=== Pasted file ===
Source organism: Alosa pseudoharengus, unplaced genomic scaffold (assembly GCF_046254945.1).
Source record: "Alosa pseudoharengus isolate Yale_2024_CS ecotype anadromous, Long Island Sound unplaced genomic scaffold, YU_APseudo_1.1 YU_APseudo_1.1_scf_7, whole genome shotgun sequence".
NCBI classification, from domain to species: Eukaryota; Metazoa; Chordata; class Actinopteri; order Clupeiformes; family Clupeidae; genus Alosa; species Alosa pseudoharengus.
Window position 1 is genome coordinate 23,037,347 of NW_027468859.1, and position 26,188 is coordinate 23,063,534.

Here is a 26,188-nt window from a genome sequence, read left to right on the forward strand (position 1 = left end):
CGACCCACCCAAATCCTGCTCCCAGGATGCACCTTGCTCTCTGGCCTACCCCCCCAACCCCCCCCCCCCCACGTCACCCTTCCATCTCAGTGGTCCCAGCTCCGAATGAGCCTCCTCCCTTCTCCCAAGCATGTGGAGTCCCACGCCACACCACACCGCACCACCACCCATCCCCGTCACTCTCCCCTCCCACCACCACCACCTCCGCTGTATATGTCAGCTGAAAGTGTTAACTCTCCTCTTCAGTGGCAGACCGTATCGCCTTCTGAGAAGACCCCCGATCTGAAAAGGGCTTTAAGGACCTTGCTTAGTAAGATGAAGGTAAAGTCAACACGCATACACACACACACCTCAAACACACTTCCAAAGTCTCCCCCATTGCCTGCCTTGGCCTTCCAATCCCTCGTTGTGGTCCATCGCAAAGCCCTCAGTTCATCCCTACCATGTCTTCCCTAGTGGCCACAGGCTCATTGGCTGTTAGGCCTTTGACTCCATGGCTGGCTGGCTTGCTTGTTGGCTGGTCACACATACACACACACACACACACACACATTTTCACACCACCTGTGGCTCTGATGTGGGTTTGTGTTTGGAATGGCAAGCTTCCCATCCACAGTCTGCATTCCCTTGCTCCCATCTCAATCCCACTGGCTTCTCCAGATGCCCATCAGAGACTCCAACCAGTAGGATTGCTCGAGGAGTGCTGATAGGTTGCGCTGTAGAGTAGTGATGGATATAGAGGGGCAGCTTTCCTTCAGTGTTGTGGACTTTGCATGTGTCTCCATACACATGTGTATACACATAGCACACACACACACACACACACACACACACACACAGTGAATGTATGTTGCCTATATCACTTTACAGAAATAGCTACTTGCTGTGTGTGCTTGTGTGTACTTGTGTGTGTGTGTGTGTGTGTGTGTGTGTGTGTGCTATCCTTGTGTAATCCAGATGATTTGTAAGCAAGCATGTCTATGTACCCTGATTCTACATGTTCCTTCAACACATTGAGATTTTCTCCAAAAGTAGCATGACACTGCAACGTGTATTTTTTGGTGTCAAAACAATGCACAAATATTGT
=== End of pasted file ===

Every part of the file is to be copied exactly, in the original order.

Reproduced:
Source organism: Alosa pseudoharengus, unplaced genomic scaffold (assembly GCF_046254945.1).
Source record: "Alosa pseudoharengus isolate Yale_2024_CS ecotype anadromous, Long Island Sound unplaced genomic scaffold, YU_APseudo_1.1 YU_APseudo_1.1_scf_7, whole genome shotgun sequence".
NCBI classification, from domain to species: Eukaryota; Metazoa; Chordata; class Actinopteri; order Clupeiformes; family Clupeidae; genus Alosa; species Alosa pseudoharengus.
Window position 1 is genome coordinate 23,037,347 of NW_027468859.1, and position 26,188 is coordinate 23,063,534.

Here is a 26,188-nt window from a genome sequence, read left to right on the forward strand (position 1 = left end):
CGACCCACCCAAATCCTGCTCCCAGGATGCACCTTGCTCTCTGGCCTACCCCCCCAACCCCCCCCCCCCCACGTCACCCTTCCATCTCAGTGGTCCCAGCTCCGAATGAGCCTCCTCCCTTCTCCCAAGCATGTGGAGTCCCACGCCACACCACACCGCACCACCACCCATCCCCGTCACTCTCCCCTCCCACCACCACCACCTCCGCTGTATATGTCAGCTGAAAGTGTTAACTCTCCTCTTCAGTGGCAGACCGTATCGCCTTCTGAGAAGACCCCCGATCTGAAAAGGGCTTTAAGGACCTTGCTTAGTAAGATGAAGGTAAAGTCAACACGCATACACACACACACCTCAAACACACTTCCAAAGTCTCCCCCATTGCCTGCCTTGGCCTTCCAATCCCTCGTTGTGGTCCATCGCAAAGCCCTCAGTTCATCCCTACCATGTCTTCCCTAGTGGCCACAGGCTCATTGGCTGTTAGGCCTTTGACTCCATGGCTGGCTGGCTTGCTTGTTGGCTGGTCACACATACACACACACACACACACACACATTTTCACACCACCTGTGGCTCTGATGTGGGTTTGTGTTTGGAATGGCAAGCTTCCCATCCACAGTCTGCATTCCCTTGCTCCCATCTCAATCCCACTGGCTTCTCCAGATGCCCATCAGAGACTCCAACCAGTAGGATTGCTCGAGGAGTGCTGATAGGTTGCGCTGTAGAGTAGTGATGGATATAGAGGGGCAGCTTTCCTTCAGTGTTGTGGACTTTGCATGTGTCTCCATACACATGTGTATACACATAGCACACACACACACACACACACACACACACACACAGTGAATGTATGTTGCCTATATCACTTTACAGAAATAGCTACTTGCTGTGTGTGCTTGTGTGTACTTGTGTGTGTGTGTGTGTGTGTGTGTGTGTGTGTGCTATCCTTGTGTAATCCAGATGATTTGTAAGCAAGCATGTCTATGTACCCTGATTCTACATGTTCCTTCAACACATTGAGATTTTCTCCAAAAGTAGCATGACACTGCAACGTGTATTTTTTGGTGTCAAAACAATGCACAAATATTGT